Having a system in place to track your spending throughout the month is helpful. This way you can stay on top of your bills throughout the month, instead of waiting until the end and hoping it works out.

Can 0% introductory APR credit card offers help?

No-interest credit cards can be a great way to give your debt repayment plan a boost, especially when average credit card interest rates are high. Today's high interest rates make offers such as the 0% intro APR offer available with the Wells Fargo Reflect® Card very appealing. New card members receive a 0% intro APR for 21 months from account opening on purchases and qualifying balance transfers (18.24%, 24.74%, or 29.99% variable APR afterward). Balance transfers made within 120 days from account opening qualify for the intro rate, BT fee of 5%, min $5.

Wells Fargo Reflect® Card

On Wells Fargo secure site
  • Rewards


  • Welcome bonus


  • Annual fee


  • Intro APR

    0% intro APR for 21 months from account opening on purchases and qualifying balance transfers.

  • Regular APR

    18.24%, 24.74%, or 29.99% Variable APR on purchases and balance transfers

  • Balance transfer fee

    Balance transfers fee of 5%, min $5.

  • Foreign transaction fee


  • Credit needed


See rates and fees. Terms apply.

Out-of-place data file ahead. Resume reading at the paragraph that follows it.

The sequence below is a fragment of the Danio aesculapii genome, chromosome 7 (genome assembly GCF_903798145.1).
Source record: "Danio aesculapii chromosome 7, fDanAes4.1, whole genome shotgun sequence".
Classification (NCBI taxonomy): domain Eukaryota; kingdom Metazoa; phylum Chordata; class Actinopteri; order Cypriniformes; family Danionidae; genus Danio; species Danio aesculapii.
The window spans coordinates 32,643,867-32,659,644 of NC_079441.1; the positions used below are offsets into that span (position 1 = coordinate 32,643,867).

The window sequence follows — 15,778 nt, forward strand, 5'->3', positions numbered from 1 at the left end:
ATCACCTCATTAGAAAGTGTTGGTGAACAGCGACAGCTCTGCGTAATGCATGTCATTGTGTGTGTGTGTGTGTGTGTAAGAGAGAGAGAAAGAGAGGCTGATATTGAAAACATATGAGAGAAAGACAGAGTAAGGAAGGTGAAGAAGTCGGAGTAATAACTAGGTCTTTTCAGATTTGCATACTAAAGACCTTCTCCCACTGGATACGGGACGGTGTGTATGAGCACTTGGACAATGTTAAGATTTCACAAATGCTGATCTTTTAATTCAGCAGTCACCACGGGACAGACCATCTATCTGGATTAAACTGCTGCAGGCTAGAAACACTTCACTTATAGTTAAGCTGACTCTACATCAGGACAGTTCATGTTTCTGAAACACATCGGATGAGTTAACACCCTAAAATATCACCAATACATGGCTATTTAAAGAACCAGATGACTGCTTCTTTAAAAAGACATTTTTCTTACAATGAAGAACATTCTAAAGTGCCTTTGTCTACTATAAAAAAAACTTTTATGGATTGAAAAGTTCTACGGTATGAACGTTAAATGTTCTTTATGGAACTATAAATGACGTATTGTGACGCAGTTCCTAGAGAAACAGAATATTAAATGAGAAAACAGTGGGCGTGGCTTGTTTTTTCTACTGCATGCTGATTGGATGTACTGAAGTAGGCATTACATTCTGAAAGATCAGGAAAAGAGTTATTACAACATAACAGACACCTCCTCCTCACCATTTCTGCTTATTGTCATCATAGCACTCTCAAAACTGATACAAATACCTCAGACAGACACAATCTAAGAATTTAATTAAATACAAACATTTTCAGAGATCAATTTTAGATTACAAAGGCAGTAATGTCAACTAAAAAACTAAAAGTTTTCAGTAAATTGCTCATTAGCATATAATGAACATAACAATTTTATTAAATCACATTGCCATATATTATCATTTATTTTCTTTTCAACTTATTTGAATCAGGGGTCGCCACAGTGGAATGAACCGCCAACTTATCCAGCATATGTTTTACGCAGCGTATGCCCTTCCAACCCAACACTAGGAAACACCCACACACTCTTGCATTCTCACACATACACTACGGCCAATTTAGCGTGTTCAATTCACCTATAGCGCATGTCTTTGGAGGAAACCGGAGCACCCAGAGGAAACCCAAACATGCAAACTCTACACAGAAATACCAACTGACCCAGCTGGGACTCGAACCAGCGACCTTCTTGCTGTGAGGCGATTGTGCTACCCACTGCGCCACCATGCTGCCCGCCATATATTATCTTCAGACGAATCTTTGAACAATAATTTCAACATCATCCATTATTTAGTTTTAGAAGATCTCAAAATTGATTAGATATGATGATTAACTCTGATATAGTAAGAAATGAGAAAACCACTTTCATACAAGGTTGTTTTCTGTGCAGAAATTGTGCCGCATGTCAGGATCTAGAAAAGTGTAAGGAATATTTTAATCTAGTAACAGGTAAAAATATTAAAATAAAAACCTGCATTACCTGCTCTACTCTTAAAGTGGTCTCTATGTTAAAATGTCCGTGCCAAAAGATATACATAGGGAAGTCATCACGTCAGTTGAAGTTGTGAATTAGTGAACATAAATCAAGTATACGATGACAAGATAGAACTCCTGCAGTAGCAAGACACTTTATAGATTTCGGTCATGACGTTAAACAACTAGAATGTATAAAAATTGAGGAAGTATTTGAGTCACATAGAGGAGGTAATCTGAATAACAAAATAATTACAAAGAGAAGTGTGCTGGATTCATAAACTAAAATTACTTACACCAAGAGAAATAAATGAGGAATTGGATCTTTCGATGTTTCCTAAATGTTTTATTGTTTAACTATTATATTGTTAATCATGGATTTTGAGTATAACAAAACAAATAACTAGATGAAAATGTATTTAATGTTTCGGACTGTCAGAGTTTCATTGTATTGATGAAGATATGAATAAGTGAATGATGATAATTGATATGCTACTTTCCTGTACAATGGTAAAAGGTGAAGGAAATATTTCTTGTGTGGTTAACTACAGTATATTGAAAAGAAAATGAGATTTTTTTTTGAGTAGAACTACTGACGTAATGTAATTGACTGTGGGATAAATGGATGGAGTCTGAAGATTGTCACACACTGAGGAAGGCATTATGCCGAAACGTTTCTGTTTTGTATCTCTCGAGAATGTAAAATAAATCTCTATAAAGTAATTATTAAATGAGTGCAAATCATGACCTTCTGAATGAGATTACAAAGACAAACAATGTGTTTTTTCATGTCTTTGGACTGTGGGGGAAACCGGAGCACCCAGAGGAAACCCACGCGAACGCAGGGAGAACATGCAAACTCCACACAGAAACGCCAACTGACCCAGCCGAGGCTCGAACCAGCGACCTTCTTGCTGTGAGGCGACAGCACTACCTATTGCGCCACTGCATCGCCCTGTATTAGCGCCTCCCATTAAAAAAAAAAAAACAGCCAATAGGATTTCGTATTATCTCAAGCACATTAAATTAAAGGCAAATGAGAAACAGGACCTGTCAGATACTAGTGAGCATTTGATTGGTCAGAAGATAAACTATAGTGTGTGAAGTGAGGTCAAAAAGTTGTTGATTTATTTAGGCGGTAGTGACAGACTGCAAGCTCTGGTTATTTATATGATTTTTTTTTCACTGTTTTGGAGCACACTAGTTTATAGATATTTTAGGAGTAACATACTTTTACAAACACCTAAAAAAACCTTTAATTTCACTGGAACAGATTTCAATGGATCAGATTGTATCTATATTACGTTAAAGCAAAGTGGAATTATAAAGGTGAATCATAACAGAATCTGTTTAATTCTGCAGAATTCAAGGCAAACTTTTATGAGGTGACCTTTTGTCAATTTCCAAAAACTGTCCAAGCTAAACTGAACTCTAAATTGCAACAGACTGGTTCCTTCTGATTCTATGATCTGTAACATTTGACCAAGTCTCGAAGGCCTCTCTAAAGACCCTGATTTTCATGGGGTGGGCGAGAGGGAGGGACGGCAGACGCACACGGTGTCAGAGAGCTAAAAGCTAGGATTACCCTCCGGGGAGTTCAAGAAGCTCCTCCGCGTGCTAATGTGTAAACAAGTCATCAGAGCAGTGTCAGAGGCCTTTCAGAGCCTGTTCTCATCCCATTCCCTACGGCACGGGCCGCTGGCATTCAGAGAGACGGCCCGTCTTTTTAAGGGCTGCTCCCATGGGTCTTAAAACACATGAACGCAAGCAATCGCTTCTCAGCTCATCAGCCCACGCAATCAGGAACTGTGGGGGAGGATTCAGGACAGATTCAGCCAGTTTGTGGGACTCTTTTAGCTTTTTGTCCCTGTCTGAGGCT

The biggest hurdle with 0%-APR credit card offers is you'll typically need good to excellent credit to qualify. So if you've already missed a credit card payment, you may not be eligible for these cards. Also, even if you are eligible for a 0%-APR card offer, you should still have a plan in place to repay your debt. Once the no-interest period expires, the standard APR applies to your card balances.

Find the best credit card for you by reviewing offers in our credit card marketplace or get personalized offers via CardMatch™.

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Bottom line

Rising interest rates have made debt harder to pay off. If you're struggling to pay your credit card each month the first step is to call your card issuer. Afterward, see if you qualify for assistance in paying other bills and seek out advice on the best steps for you to take to begin improving your situation.

If you miss a credit card payment, it's important to monitor your credit report for any changes. You can use a free service, such as CreditWise® from Capital One or Experian free credit monitoring. Paid services, like IdentityForce® UltraSecure and UltraSecure+Credit come with extra features like social media monitoring and score tracking so you can compare your credit score over time.

Catch up on CNBC Select's in-depth coverage of credit cardsbanking and money, and follow us on TikTokFacebookInstagram and Twitter to stay up to date.

To learn more about IdentityForce®, visit their website.

Editorial Note: Opinions, analyses, reviews or recommendations expressed in this article are those of the Select editorial staff’s alone, and have not been reviewed, approved or otherwise endorsed by any third party.